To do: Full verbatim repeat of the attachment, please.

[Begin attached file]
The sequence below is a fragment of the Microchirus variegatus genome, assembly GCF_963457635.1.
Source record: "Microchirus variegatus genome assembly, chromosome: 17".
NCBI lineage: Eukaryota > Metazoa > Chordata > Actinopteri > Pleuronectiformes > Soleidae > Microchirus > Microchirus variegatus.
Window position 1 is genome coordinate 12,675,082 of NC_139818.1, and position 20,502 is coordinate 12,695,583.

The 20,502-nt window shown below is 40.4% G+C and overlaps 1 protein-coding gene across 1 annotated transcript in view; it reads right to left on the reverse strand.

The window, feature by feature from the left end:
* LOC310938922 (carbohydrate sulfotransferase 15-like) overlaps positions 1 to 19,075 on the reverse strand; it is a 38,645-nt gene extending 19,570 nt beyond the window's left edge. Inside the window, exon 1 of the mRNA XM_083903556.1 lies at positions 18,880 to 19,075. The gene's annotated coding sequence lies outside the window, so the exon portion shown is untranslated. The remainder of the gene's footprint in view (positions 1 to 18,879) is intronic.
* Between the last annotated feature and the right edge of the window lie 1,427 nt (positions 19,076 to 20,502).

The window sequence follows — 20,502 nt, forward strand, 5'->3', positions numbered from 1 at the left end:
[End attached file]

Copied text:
The sequence below is a fragment of the Microchirus variegatus genome, assembly GCF_963457635.1.
Source record: "Microchirus variegatus genome assembly, chromosome: 17".
NCBI lineage: Eukaryota > Metazoa > Chordata > Actinopteri > Pleuronectiformes > Soleidae > Microchirus > Microchirus variegatus.
Window position 1 is genome coordinate 12,675,082 of NC_139818.1, and position 20,502 is coordinate 12,695,583.

The 20,502-nt window shown below is 40.4% G+C and overlaps 1 protein-coding gene across 1 annotated transcript in view; it reads right to left on the reverse strand.

The window, feature by feature from the left end:
* LOC310938922 (carbohydrate sulfotransferase 15-like) overlaps positions 1 to 19,075 on the reverse strand; it is a 38,645-nt gene extending 19,570 nt beyond the window's left edge. Inside the window, exon 1 of the mRNA XM_083903556.1 lies at positions 18,880 to 19,075. The gene's annotated coding sequence lies outside the window, so the exon portion shown is untranslated. The remainder of the gene's footprint in view (positions 1 to 18,879) is intronic.
* Between the last annotated feature and the right edge of the window lie 1,427 nt (positions 19,076 to 20,502).

The window sequence follows — 20,502 nt, forward strand, 5'->3', positions numbered from 1 at the left end: